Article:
18 Comments That Appear Innocent but Are Actually Microaggressions

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In Western society, we have, as a whole, become very cognizant of what we say that could possibly be considered offensive. Modern media has allowed us to hear many different perspectives from different cultures and social groups, and through this, there has been a surge of awareness that we can only hope will continue to grow and heal our society. However, as much as we may try, there are many stereotypes or racially charged assumptions that are so deeply ingrained in our society that we don’t even realize they are harmful. Here are 18 comments, or microaggressions, that set us back and should be avoided despite perhaps appearing to be harmless. 

“You speak so eloquently.”

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This is a comment often pointed at individuals of color. At first glance, it may seem like a compliment, but there is actually a long history of associating non-white people with not being able to speak articulately and, therefore, not being considered as intelligent. This is rooted in racial stereotypes that can be extremely damaging, and this kind of thinking reduces a person to one facet of themselves rather than a whole human being.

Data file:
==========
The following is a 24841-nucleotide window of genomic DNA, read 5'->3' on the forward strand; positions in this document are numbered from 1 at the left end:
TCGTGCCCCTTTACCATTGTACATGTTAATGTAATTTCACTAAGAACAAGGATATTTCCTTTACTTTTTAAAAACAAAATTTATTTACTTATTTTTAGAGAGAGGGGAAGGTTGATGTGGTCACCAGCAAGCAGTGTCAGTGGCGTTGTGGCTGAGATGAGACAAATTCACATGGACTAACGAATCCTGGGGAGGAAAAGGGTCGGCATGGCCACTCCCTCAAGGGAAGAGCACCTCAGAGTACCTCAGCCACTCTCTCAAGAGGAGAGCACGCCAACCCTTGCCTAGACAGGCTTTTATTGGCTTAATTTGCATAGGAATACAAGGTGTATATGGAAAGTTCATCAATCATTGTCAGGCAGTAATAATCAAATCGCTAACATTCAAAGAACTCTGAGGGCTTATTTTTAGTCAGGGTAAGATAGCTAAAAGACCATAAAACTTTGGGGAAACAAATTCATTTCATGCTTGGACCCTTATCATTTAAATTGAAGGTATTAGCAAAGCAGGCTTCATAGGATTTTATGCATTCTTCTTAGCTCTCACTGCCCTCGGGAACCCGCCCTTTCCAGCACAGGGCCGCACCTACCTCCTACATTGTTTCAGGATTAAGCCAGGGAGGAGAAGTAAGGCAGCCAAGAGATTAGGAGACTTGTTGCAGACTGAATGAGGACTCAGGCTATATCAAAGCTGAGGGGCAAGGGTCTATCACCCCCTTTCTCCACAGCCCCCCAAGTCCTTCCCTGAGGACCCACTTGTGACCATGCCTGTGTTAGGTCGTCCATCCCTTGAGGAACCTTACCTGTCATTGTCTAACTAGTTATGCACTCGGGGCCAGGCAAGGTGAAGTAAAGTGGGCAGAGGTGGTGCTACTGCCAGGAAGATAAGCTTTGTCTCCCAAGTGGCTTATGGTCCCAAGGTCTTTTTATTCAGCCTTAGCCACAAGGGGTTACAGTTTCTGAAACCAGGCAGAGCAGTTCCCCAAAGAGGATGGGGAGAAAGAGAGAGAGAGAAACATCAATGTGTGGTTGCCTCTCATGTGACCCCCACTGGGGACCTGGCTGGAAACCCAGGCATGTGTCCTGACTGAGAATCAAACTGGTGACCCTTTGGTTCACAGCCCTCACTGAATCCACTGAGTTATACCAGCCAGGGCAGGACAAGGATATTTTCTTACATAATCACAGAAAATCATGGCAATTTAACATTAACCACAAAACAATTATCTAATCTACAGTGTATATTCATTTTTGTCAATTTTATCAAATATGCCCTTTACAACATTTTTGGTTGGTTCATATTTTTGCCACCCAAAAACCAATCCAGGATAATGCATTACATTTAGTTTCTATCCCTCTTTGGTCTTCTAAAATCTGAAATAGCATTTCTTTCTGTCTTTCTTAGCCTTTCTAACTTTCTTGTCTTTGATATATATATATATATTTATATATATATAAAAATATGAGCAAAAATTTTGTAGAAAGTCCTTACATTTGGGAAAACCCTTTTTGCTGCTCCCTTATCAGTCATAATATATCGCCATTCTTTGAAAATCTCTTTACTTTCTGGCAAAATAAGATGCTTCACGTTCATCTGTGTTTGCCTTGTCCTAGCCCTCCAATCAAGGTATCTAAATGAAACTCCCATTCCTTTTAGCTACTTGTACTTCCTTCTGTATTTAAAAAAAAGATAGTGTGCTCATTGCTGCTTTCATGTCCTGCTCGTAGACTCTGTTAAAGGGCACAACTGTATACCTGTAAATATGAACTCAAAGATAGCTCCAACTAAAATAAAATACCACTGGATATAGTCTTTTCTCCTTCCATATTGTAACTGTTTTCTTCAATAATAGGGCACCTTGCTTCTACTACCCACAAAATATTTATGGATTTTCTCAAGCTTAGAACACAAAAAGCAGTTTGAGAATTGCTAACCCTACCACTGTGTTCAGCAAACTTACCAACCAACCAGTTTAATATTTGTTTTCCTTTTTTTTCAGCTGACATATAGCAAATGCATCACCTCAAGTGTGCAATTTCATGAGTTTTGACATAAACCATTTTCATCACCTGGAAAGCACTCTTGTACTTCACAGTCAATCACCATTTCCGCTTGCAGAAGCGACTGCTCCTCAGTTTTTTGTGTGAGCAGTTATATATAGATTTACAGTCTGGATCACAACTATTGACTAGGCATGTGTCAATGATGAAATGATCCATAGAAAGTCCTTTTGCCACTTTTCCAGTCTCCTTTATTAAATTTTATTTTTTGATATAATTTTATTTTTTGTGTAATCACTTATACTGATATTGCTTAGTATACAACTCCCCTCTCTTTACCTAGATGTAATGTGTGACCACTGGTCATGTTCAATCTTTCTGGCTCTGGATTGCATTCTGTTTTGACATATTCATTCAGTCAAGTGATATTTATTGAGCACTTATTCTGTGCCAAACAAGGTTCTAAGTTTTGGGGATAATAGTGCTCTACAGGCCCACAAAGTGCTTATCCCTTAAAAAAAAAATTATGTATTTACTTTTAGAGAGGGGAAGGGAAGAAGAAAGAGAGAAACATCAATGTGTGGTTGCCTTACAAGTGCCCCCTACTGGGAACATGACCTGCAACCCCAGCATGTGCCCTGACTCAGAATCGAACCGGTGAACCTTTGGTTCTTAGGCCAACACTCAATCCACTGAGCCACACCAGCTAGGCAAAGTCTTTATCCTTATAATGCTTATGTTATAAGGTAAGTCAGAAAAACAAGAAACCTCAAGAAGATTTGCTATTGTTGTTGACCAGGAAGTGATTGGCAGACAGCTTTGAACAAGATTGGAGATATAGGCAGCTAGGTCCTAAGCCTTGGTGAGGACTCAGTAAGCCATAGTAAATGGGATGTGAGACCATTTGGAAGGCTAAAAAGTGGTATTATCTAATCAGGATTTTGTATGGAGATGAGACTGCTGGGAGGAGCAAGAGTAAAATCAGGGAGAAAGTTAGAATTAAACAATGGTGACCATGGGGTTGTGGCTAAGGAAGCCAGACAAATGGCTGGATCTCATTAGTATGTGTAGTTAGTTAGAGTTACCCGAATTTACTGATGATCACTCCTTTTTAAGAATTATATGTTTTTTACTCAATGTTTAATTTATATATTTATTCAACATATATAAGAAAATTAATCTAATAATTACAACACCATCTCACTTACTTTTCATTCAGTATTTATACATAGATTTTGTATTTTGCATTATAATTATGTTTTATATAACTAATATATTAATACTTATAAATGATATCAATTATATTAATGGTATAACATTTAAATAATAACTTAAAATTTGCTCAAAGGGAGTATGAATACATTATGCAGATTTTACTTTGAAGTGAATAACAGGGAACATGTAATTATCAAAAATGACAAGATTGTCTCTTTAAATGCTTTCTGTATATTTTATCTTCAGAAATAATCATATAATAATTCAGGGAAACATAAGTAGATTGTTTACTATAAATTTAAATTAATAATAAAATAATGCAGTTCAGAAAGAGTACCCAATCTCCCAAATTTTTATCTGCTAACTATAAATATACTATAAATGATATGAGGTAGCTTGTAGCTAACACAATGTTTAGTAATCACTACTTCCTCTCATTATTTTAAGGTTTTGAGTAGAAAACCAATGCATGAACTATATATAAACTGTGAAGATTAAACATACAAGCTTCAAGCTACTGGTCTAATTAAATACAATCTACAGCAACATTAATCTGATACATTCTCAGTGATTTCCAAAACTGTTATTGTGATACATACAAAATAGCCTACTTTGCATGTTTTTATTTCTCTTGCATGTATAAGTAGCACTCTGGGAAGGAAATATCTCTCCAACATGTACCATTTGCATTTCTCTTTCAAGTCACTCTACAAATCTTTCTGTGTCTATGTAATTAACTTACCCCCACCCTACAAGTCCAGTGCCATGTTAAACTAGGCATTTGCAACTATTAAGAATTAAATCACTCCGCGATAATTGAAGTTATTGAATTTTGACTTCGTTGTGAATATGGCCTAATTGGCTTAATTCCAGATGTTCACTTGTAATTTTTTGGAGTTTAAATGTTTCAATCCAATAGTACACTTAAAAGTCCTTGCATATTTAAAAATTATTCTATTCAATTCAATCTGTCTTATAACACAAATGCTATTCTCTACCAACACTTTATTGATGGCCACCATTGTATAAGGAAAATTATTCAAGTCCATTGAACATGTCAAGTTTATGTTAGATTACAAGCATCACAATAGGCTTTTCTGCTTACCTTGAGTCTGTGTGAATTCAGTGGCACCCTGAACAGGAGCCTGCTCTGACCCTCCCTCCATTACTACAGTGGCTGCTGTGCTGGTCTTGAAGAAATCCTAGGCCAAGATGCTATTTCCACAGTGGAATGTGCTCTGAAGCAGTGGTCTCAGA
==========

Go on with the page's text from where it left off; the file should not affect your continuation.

“You’re so different from other [ethnic group/gender/etc.].

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This sort of comment singles out an individual as being somehow immune to the inferred negative connotations about the group that is being referenced. It heavily implies that such a group is less than somehow and may also isolate the individual from their community.

“You must be great at [school subject].”

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There is a widely known stereotype about Asian individuals that they are more likely to excel in academic subjects, like mathematics or science. This is reductive of the person to merely a label associated with their race when the individual is the real indicator of personal talents and interests.

“I don’t see color.”

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While this used to be a celebrated phrase, this type of comment discounts the lived experiences of people of color who have both wonderful and painful things associated with their racial identities. Race does matter for a lot of non-white because it can impact someone’s familial or individual identity. 

“Being [ethnicity/gender/sexuality], you must like [stereotypical interest].”

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People contain multitudes, and assuming someone enjoys a certain type of music, food, or lifestyle based on a single factor of their identity reduces them down to a stereotype and overlooks their individuality and the nuances of their culture. It’s better to approach new people with an open mind and let them tell you about themselves.

“You need to calm down.”